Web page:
Liquid-cooling technology has been around in the automotive world for a while, even in the EV sphere, using a liquid to cool a battery is not new. However, this week, Tesla released their patented liquid-cooled charger connection to the world and whenever a pioneer such as Tesla brings out new technology, it soon gains traction among the rest of the community – manufacturers and automakers alike.
It is assumed the technology will be showcased in the company’s new EV charger network; the V3 supercharger, a successor to the V2 supercharger, which already includes a liquid-cooled cable, therefore, we thought we would provide a breakdown of what the patent included and how liquid-cooling may affect chargers in the future.
Figure 1: Tesla V3 Supercharger.
First of all, it is important to understand that charging infrastructure experiences a trade-off between the amount of energy it can draw from the mains and discharge to the EV in a given time and the temperature (and so safety) of the apparatus involved.
Current chargers aren’t really cooled, if they are, they are air-cooled, sometimes this air is accelerated using fans but up-till now targeted heat dissipation has not really been necessary because chargers have not been fast enough to reach the limitations of their components.
However, as the demand and emphasis on EV adoption grows, a significant barrier preventing the switch from ICEs to EV is their ability to charge in a time frame as convenient to that of their fossil-fuelled counterparts. Therefore, there is a growing need for faster and faster-charging options.
To achieve that you need a charger capable of dealing with high voltage, voltage creates heat, so you need a charger capable of dealing with a lot of heat. Tesla’s liquid-cooled charger works by passing liquid over temperature-sensitive components in the charging mechanism; the cable and the connector which are housed in a thermally conducting material acting as a medium, improving the efficiency of the heat exchange system. With less heat affecting vital components, the chargers are not only capable of charging faster but they are significantly safer.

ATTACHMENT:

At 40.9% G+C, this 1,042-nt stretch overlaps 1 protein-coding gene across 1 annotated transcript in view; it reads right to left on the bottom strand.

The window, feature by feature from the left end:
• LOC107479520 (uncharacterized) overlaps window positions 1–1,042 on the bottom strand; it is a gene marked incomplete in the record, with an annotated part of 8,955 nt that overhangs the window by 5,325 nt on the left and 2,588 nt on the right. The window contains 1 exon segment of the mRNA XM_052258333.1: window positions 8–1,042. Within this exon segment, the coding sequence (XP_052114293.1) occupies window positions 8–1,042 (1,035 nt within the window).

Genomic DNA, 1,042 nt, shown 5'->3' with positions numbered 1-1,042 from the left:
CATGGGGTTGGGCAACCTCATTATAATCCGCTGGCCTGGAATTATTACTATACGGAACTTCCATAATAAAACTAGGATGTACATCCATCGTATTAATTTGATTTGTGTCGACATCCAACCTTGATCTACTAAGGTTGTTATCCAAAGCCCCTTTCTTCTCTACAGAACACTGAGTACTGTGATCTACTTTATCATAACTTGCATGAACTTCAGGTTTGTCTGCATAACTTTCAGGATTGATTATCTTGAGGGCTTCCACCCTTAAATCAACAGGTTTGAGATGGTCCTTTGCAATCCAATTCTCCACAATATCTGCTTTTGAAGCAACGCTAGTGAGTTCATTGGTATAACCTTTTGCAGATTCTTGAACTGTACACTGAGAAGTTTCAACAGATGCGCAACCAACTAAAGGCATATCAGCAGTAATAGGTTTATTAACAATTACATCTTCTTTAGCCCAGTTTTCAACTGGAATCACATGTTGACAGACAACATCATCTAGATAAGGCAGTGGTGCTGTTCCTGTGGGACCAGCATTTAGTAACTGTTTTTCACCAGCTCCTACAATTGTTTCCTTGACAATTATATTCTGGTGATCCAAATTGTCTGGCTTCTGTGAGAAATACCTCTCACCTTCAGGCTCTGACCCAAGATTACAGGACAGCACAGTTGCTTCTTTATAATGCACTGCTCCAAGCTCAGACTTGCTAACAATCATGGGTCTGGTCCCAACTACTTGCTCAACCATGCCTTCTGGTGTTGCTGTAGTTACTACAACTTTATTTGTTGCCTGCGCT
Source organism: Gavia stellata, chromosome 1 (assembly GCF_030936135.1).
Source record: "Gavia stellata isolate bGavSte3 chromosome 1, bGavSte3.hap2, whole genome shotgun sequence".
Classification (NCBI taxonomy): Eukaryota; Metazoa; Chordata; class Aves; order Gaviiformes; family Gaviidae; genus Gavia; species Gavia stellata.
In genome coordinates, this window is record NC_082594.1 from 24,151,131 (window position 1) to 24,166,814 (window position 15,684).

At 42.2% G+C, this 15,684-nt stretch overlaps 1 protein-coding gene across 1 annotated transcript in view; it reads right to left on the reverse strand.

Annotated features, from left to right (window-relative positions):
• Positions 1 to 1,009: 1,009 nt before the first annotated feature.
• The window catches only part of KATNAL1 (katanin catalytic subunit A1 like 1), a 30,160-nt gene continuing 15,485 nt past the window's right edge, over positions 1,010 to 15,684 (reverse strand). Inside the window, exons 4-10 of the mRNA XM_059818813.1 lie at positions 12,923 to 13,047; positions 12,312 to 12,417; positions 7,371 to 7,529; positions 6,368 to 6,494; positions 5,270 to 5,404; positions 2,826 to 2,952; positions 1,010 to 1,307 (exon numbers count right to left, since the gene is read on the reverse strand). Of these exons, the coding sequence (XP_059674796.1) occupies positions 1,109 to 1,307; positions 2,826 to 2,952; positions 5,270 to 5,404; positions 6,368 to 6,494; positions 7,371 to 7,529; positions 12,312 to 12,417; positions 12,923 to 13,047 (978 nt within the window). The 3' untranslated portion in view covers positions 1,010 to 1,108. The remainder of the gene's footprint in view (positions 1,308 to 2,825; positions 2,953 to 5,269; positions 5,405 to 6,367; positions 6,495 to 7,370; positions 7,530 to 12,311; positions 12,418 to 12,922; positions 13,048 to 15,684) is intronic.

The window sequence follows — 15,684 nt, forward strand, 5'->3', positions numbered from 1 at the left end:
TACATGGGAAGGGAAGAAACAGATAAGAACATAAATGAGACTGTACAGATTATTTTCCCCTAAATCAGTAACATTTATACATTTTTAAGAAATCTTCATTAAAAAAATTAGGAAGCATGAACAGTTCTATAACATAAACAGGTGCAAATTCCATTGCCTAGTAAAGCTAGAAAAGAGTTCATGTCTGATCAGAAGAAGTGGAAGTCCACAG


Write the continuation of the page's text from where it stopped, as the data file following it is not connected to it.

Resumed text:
Figure 2: Diagrams of Tesla’s liquid-cooled charger connection patent.
What does this cooling actually mean in numbers then?
Well, Tesla claims during a 5-minute charge from their V3 charger, a vehicle can obtain up to 75 miles of range. Similar quotes have been published by ITT Cannon for their liquid-cooled DC High Power Charging (HPC) system, offering a 60-mile range from just 3 minutes of charging. These benefits are obviously dependent upon the age of the vehicle; its hardware capabilities and battery limitations so if you have one of the first generations of EVs you won’t notice a great deal of difference with liquid-cooled chargers like you didn’t with the introduction of rapid chargers. Liquid-cooling could be considered the next generation of charging technology judging by the kW output performance as seen in figure 3.
The configuration of components, type and movement of the liquid-cooling agent and the material used for thermally conducting heat from the cables to the liquid are all areas for further research and development. Targeted cooling could determine an array of different characteristics for the next generation of EV chargers, potentially changing their size, their weight, the type of vehicles they charge, their durability and the capabilities of the EV charging infrastructure network in managing a growing demand.
Liquid-cooling holds great potential in the race for faster EV charging – we here at Solisco are very excited to see what the future brings!
Author: Ajeet Panesar, Sustainable Infrastructure Specialist, Solisco